Whether Beach Boys music framed the days your childhood, or you know it as classic soft rock, it probably has an important emotional place in your memories. As I was growing up, technology didn’t exist to appreciate the full quality of the instrumentals behind the Beach Boys hits. My car radio and bedroom clock/radio were grievously incapable of transmitting the incredible sound values of this music. Even so, it had a place in my life that was more important than I realized.

The story structure in “Love & Mercy” is not linear — that style opens the door for us into the mind of Brian Wilson, which dances capriciously from one realm to another. It’s a composite of Brian’s emotional life, from his point of view, rather than a detailed history — a poetic journey inside the inspirations of a musical genius.

The scoring of the film by composer Atticus Ross and the handling of the recording sessions by cinematographer Robert D. Yeoman and director Bill Pohlad are superb. The scenes of the music developing in Brian’s head are very effective, especially to those of us with creative, unpredictable minds. They capture the depth and emotional quality of Brian’s sounds.

Paul Dano gives a remarkable portrayal of young Brian and bears a startling resemblance to him. His understanding of the fragile mental state of this musician is subtle and believable. I was pleased to see that filmmakers cast an actor who could play the piano well — then I discovered later that Dano elected to do a “crash course” in piano for this role. John Cusack, who plays Brian during a later stage of life when he is riddled with overmedication and psychosis, nails the role. We can feel his silent, agonized cries. Paul Giamatti creates a bone-chilling portrayal of the power-hungry psychiatrist.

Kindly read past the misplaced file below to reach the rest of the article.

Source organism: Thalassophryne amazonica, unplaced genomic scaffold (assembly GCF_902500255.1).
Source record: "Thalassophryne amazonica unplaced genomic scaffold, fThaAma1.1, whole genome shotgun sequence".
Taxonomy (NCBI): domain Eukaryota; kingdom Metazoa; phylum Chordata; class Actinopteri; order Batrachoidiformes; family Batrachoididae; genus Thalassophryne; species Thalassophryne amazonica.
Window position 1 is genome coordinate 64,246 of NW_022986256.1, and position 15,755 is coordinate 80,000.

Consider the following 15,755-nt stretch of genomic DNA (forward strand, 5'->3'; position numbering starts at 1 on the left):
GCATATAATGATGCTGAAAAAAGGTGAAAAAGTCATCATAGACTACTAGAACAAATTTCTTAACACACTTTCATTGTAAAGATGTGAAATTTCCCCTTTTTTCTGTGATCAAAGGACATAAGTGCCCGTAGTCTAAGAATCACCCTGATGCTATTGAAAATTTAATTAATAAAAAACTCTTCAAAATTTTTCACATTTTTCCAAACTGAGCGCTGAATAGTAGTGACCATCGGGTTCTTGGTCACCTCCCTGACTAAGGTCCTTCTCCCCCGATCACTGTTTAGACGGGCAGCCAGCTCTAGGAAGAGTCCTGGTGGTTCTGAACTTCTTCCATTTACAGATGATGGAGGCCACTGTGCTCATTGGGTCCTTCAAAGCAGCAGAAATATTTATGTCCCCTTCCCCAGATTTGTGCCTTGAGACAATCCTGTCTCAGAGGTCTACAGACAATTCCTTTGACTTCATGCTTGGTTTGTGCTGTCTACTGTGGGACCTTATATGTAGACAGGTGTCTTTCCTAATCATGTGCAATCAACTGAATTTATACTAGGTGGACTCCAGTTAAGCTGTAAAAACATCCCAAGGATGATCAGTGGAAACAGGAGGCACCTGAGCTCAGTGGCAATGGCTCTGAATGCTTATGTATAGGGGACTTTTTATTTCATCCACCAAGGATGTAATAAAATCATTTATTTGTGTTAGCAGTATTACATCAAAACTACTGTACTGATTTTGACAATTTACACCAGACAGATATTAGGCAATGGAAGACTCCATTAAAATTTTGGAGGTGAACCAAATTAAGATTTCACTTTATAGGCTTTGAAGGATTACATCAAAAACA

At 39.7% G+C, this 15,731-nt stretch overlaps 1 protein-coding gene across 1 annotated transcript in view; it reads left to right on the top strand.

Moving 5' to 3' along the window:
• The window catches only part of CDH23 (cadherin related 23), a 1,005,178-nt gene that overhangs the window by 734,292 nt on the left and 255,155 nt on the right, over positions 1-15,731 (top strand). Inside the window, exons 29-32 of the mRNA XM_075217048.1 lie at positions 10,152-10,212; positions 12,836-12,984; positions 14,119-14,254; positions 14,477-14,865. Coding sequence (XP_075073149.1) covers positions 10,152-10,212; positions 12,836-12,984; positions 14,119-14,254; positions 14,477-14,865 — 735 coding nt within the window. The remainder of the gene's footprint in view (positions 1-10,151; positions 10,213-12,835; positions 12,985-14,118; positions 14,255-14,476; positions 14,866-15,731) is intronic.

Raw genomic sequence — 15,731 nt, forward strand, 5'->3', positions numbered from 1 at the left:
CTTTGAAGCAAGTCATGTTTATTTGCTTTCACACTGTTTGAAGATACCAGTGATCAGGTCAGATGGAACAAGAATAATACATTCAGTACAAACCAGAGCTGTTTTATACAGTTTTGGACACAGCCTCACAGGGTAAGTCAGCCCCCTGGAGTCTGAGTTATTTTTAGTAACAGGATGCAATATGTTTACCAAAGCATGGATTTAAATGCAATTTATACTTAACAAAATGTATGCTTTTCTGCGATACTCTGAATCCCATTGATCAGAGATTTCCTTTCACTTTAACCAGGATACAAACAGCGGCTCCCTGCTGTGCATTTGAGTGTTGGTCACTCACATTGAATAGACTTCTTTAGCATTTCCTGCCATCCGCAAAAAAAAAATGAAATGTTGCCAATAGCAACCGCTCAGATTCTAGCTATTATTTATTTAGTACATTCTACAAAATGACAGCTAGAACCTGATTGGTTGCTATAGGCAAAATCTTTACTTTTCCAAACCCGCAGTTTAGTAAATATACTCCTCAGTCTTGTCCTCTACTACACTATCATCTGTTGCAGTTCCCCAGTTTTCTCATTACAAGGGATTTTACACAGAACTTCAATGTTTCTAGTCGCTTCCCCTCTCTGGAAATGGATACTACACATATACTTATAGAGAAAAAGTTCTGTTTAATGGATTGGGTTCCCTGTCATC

In one poignant scene, Brian takes his girlfriend to the site of his family home in Hawthorne, now an empty dead end with a busy freeway visible across a fence, as the house had been demolished in the mid-1980s. The film doesn’t cover the future of the spot — in 2004, music industry notables had the site designated as a state historic landmark. A monument has been erected there and Richard Huhn, Chair of the Hawthorne Parks & Recreation Commission, still sells commemorative bricks for the site and donates his time to keep it clean.

This movie schools us in the fact that we take our contemporary music for granted. It seems to magically emanate from our phones, our iPods, our computers, to underscore our feelings and provide a backdrop for our lives. We don’t realize how important it is to us in coloring our existence, in helping us hang on to our stability through unsettling periods in our lives. We don’t realize the depth, the angst and talent of the musicians who create it, many of whom we revere today, the future Mozart’s and Bach’s of music history. Brian Wilson indeed is a modern-day Beethoven.

Rated PG-13. 121 minutes.

Kathryn Whitney Boole was drawn into the entertainment industry as a kid and never left. It has been the backdrop for many awesome adventures with crazy creative people. She now works as a Talent Manager with Studio Talent Group in Santa Monica. Reach her at kwboole@gmail.com.For previously published reviews, see https://kwboole.wordpress.com.

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